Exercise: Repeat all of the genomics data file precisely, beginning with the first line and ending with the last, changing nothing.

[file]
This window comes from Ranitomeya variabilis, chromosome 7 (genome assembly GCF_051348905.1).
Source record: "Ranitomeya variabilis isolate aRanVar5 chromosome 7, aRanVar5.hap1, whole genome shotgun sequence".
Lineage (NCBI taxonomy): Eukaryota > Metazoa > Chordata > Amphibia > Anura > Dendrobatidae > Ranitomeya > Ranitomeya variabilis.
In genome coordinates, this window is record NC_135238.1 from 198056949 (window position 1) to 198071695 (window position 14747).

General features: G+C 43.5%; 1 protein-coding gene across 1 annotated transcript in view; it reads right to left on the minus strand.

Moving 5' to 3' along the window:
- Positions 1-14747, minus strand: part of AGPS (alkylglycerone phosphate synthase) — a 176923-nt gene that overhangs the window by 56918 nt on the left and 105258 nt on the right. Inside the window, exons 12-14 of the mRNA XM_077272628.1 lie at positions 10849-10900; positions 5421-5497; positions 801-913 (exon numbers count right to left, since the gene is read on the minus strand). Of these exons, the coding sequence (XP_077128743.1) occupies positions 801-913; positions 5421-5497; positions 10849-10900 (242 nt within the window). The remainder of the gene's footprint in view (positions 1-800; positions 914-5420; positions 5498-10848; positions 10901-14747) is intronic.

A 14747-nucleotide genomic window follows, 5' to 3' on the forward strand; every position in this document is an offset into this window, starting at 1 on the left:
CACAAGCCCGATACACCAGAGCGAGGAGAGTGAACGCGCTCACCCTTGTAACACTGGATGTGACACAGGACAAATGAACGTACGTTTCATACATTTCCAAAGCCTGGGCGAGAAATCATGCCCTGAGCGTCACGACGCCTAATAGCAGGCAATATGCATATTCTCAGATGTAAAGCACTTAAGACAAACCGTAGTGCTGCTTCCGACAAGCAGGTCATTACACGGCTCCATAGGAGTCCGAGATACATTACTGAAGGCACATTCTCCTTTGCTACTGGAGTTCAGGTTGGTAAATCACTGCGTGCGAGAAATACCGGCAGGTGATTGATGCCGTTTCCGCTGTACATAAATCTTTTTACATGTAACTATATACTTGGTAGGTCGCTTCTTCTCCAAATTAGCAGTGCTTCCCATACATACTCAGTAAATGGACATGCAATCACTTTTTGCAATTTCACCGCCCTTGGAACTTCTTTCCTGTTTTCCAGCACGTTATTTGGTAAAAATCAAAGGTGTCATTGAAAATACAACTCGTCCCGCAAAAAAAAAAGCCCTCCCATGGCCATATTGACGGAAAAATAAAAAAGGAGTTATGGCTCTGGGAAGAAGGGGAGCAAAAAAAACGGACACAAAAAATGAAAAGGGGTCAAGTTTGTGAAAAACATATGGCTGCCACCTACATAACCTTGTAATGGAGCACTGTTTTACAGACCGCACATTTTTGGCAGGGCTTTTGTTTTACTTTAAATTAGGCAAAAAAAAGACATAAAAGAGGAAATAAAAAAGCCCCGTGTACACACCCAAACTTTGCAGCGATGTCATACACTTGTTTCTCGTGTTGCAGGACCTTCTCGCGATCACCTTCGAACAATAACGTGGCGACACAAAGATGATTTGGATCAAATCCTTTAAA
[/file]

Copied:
This window comes from Ranitomeya variabilis, chromosome 7 (genome assembly GCF_051348905.1).
Source record: "Ranitomeya variabilis isolate aRanVar5 chromosome 7, aRanVar5.hap1, whole genome shotgun sequence".
Lineage (NCBI taxonomy): Eukaryota > Metazoa > Chordata > Amphibia > Anura > Dendrobatidae > Ranitomeya > Ranitomeya variabilis.
In genome coordinates, this window is record NC_135238.1 from 198056949 (window position 1) to 198071695 (window position 14747).

General features: G+C 43.5%; 1 protein-coding gene across 1 annotated transcript in view; it reads right to left on the minus strand.

Moving 5' to 3' along the window:
- Positions 1-14747, minus strand: part of AGPS (alkylglycerone phosphate synthase) — a 176923-nt gene that overhangs the window by 56918 nt on the left and 105258 nt on the right. Inside the window, exons 12-14 of the mRNA XM_077272628.1 lie at positions 10849-10900; positions 5421-5497; positions 801-913 (exon numbers count right to left, since the gene is read on the minus strand). Of these exons, the coding sequence (XP_077128743.1) occupies positions 801-913; positions 5421-5497; positions 10849-10900 (242 nt within the window). The remainder of the gene's footprint in view (positions 1-800; positions 914-5420; positions 5498-10848; positions 10901-14747) is intronic.

A 14747-nucleotide genomic window follows, 5' to 3' on the forward strand; every position in this document is an offset into this window, starting at 1 on the left:
CACAAGCCCGATACACCAGAGCGAGGAGAGTGAACGCGCTCACCCTTGTAACACTGGATGTGACACAGGACAAATGAACGTACGTTTCATACATTTCCAAAGCCTGGGCGAGAAATCATGCCCTGAGCGTCACGACGCCTAATAGCAGGCAATATGCATATTCTCAGATGTAAAGCACTTAAGACAAACCGTAGTGCTGCTTCCGACAAGCAGGTCATTACACGGCTCCATAGGAGTCCGAGATACATTACTGAAGGCACATTCTCCTTTGCTACTGGAGTTCAGGTTGGTAAATCACTGCGTGCGAGAAATACCGGCAGGTGATTGATGCCGTTTCCGCTGTACATAAATCTTTTTACATGTAACTATATACTTGGTAGGTCGCTTCTTCTCCAAATTAGCAGTGCTTCCCATACATACTCAGTAAATGGACATGCAATCACTTTTTGCAATTTCACCGCCCTTGGAACTTCTTTCCTGTTTTCCAGCACGTTATTTGGTAAAAATCAAAGGTGTCATTGAAAATACAACTCGTCCCGCAAAAAAAAAAGCCCTCCCATGGCCATATTGACGGAAAAATAAAAAAGGAGTTATGGCTCTGGGAAGAAGGGGAGCAAAAAAAACGGACACAAAAAATGAAAAGGGGTCAAGTTTGTGAAAAACATATGGCTGCCACCTACATAACCTTGTAATGGAGCACTGTTTTACAGACCGCACATTTTTGGCAGGGCTTTTGTTTTACTTTAAATTAGGCAAAAAAAAGACATAAAAGAGGAAATAAAAAAGCCCCGTGTACACACCCAAACTTTGCAGCGATGTCATACACTTGTTTCTCGTGTTGCAGGACCTTCTCGCGATCACCTTCGAACAATAACGTGGCGACACAAAGATGATTTGGATCAAATCCTTTAAA